Lancashire pensioner denies charges over £1m Viking hoard of coins and silver

Two men have denied charges relating to a historically-important Viking hoard of coins and silver worth almost £1 million.

Tuesday, 5th October 2021, 2:10 pm

Coins and silver ingot with an estimated value of almost £1m were recovered from two properties in Lancashire and County Durham in 2019.

Roger Pilling, 73, of Loveclough, Lancashire and Craig Best, 44, of Bishop Auckland, denied conspiring to convert criminal property between September 2018 and May 2019.

They will stand trial at Durham Crown Court on 20 June.

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Police previously said the recovered coins were similar to these four from the British Museum. (Credit: British Museum)

Mr Pilling also denied two charges of possessing criminal property, Anglo-Saxon coins and a silver ingot.

Mr Best also denied a charge of possessing criminal property, namely Anglo-Saxon coins.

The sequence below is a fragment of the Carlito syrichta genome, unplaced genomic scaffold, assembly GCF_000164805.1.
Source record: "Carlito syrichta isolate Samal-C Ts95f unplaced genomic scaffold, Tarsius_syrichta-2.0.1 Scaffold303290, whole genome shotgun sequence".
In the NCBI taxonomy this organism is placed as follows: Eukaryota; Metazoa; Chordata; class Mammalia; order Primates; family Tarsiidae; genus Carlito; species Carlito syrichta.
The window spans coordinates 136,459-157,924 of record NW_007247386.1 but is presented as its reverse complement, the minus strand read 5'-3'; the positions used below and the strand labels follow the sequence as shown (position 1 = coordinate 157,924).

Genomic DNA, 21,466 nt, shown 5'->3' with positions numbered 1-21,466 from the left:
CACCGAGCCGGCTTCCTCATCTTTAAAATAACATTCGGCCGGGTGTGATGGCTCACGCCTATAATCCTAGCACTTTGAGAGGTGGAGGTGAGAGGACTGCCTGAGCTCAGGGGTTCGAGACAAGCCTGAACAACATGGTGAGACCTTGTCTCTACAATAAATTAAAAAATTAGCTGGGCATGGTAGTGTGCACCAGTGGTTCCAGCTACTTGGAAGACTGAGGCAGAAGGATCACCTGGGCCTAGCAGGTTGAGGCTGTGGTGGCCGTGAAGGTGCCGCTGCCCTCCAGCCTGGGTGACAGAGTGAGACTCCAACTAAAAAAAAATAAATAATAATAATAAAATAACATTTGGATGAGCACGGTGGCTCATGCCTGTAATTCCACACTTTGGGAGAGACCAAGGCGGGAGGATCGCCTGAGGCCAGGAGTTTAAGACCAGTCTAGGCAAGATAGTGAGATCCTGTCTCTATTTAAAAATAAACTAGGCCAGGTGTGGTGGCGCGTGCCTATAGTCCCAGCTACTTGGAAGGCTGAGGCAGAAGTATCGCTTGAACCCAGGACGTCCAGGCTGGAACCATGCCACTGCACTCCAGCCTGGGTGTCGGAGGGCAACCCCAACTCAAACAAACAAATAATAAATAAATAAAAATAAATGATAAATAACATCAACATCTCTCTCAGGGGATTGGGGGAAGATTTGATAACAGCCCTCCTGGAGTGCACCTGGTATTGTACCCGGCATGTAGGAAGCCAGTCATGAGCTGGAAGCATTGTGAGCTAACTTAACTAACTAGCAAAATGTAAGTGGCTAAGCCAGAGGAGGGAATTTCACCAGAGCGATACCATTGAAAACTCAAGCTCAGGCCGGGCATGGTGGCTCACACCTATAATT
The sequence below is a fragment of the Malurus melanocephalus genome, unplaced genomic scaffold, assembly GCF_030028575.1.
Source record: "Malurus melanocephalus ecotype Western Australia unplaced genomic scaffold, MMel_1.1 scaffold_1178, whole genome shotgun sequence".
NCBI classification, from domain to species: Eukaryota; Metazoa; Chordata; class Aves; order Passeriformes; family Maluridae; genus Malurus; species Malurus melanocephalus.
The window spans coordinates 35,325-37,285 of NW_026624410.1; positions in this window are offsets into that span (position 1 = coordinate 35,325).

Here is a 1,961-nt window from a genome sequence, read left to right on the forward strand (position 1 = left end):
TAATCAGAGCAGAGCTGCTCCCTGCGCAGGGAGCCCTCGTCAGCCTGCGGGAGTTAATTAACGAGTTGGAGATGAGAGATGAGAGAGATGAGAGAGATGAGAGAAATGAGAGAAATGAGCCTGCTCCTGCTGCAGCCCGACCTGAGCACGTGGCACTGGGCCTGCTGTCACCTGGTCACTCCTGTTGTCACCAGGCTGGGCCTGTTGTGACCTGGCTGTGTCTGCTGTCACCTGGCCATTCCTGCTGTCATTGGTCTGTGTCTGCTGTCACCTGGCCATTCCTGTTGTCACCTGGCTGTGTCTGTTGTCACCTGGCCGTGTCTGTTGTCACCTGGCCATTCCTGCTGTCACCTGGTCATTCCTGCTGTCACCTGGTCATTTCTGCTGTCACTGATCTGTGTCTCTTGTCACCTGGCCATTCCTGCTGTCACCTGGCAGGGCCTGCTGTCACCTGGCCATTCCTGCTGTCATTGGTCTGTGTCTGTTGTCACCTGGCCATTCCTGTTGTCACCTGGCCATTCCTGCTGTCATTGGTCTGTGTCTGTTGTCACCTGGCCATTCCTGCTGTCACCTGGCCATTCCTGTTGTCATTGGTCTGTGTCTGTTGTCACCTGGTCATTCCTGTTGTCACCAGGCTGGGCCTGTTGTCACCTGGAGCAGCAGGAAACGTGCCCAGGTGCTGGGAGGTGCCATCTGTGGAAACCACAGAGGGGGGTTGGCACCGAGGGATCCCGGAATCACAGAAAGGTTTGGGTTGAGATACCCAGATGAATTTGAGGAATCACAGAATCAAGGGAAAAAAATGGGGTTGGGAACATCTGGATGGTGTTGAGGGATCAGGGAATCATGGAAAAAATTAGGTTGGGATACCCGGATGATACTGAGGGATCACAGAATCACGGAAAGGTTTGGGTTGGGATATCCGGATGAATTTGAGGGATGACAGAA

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Durham Police said previously that officers seized a large number of coins and a silver ingot in two raids.

The hoard contained coins of Alfred the Great of Wessex and his less well-known contemporary Ceolwulf II of Mercia.

It is considered important because it fills a gap in the understanding of history at this time.

Until now, accounts suggested Ceolwulf of Mercia was a puppet of the Vikings and a minor nobleman rather than a proper king.

But the coins tell a very different historical story and show two rulers standing side by side as allies.

King Alfred inflicted a major defeat on the Vikings in 878 and experts from the British Museum believe the coins belong to a hoard consistent with the location of the Viking army at that time.

When the coins were recovered in 2019, Dr Gareth Williams, curator of early medieval coins and Viking collections at the British Museum, described the collection as a "nationally important hoard" which could "add significantly" to the understanding of the political history of England.

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